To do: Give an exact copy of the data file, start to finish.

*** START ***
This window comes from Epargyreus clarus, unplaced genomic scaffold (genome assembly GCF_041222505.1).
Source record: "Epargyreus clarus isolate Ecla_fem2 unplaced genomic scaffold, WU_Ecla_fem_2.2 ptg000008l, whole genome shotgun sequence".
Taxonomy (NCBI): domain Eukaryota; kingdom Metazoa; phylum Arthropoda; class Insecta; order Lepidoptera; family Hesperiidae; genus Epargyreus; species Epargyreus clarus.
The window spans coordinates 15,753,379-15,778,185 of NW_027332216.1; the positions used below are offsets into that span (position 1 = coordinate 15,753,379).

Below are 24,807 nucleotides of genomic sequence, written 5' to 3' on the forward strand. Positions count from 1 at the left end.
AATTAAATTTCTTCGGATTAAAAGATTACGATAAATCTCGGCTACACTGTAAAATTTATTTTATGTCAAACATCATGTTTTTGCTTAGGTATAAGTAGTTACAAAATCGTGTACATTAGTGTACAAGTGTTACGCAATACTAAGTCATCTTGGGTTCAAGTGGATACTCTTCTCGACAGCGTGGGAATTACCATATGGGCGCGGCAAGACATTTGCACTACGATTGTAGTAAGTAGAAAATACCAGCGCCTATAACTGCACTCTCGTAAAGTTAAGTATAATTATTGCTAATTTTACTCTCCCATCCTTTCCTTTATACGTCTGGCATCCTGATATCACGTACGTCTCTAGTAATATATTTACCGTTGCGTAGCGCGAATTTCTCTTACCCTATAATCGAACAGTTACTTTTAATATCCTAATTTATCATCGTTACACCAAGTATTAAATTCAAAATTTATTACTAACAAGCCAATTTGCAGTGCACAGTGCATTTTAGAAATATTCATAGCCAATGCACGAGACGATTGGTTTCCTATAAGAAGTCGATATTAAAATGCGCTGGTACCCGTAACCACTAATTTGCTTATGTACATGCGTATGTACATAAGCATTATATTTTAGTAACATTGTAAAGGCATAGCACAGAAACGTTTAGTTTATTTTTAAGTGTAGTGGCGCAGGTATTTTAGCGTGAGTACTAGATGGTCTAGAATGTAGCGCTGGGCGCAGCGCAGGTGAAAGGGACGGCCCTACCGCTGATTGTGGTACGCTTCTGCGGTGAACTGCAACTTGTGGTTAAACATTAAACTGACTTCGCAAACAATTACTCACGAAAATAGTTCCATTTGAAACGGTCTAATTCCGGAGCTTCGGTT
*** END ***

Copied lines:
This window comes from Epargyreus clarus, unplaced genomic scaffold (genome assembly GCF_041222505.1).
Source record: "Epargyreus clarus isolate Ecla_fem2 unplaced genomic scaffold, WU_Ecla_fem_2.2 ptg000008l, whole genome shotgun sequence".
Taxonomy (NCBI): domain Eukaryota; kingdom Metazoa; phylum Arthropoda; class Insecta; order Lepidoptera; family Hesperiidae; genus Epargyreus; species Epargyreus clarus.
The window spans coordinates 15,753,379-15,778,185 of NW_027332216.1; the positions used below are offsets into that span (position 1 = coordinate 15,753,379).

Below are 24,807 nucleotides of genomic sequence, written 5' to 3' on the forward strand. Positions count from 1 at the left end.
AATTAAATTTCTTCGGATTAAAAGATTACGATAAATCTCGGCTACACTGTAAAATTTATTTTATGTCAAACATCATGTTTTTGCTTAGGTATAAGTAGTTACAAAATCGTGTACATTAGTGTACAAGTGTTACGCAATACTAAGTCATCTTGGGTTCAAGTGGATACTCTTCTCGACAGCGTGGGAATTACCATATGGGCGCGGCAAGACATTTGCACTACGATTGTAGTAAGTAGAAAATACCAGCGCCTATAACTGCACTCTCGTAAAGTTAAGTATAATTATTGCTAATTTTACTCTCCCATCCTTTCCTTTATACGTCTGGCATCCTGATATCACGTACGTCTCTAGTAATATATTTACCGTTGCGTAGCGCGAATTTCTCTTACCCTATAATCGAACAGTTACTTTTAATATCCTAATTTATCATCGTTACACCAAGTATTAAATTCAAAATTTATTACTAACAAGCCAATTTGCAGTGCACAGTGCATTTTAGAAATATTCATAGCCAATGCACGAGACGATTGGTTTCCTATAAGAAGTCGATATTAAAATGCGCTGGTACCCGTAACCACTAATTTGCTTATGTACATGCGTATGTACATAAGCATTATATTTTAGTAACATTGTAAAGGCATAGCACAGAAACGTTTAGTTTATTTTTAAGTGTAGTGGCGCAGGTATTTTAGCGTGAGTACTAGATGGTCTAGAATGTAGCGCTGGGCGCAGCGCAGGTGAAAGGGACGGCCCTACCGCTGATTGTGGTACGCTTCTGCGGTGAACTGCAACTTGTGGTTAAACATTAAACTGACTTCGCAAACAATTACTCACGAAAATAGTTCCATTTGAAACGGTCTAATTCCGGAGCTTCGGTT